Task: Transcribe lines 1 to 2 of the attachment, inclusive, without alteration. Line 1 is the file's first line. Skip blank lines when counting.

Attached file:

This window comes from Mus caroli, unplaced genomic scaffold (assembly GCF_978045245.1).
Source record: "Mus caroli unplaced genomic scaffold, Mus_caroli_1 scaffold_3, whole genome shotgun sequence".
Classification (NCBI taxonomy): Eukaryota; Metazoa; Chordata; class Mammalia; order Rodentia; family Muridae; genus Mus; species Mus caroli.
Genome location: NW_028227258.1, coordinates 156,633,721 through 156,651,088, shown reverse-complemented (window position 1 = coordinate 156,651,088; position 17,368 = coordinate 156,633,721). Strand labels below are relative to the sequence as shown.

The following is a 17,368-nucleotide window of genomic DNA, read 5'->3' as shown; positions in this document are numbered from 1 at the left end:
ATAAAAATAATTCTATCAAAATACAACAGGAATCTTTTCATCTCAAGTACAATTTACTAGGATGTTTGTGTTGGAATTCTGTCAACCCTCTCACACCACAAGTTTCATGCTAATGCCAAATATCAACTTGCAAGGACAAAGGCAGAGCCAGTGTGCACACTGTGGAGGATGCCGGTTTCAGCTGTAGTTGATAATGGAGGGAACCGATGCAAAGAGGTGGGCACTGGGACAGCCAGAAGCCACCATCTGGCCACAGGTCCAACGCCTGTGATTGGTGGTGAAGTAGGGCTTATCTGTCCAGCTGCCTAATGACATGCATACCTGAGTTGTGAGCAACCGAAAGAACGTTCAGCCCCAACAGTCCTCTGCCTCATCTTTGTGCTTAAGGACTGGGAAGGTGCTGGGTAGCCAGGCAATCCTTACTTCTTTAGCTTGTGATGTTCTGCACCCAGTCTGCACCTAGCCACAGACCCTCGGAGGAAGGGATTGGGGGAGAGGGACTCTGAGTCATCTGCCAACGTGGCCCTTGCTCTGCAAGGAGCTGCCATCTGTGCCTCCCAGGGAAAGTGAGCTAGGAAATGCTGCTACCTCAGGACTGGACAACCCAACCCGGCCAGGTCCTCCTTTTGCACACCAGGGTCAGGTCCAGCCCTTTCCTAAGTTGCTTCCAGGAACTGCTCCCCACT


This window comes from Mus caroli, unplaced genomic scaffold (assembly GCF_978045245.1).
Source record: "Mus caroli unplaced genomic scaffold, Mus_caroli_1 scaffold_3, whole genome shotgun sequence".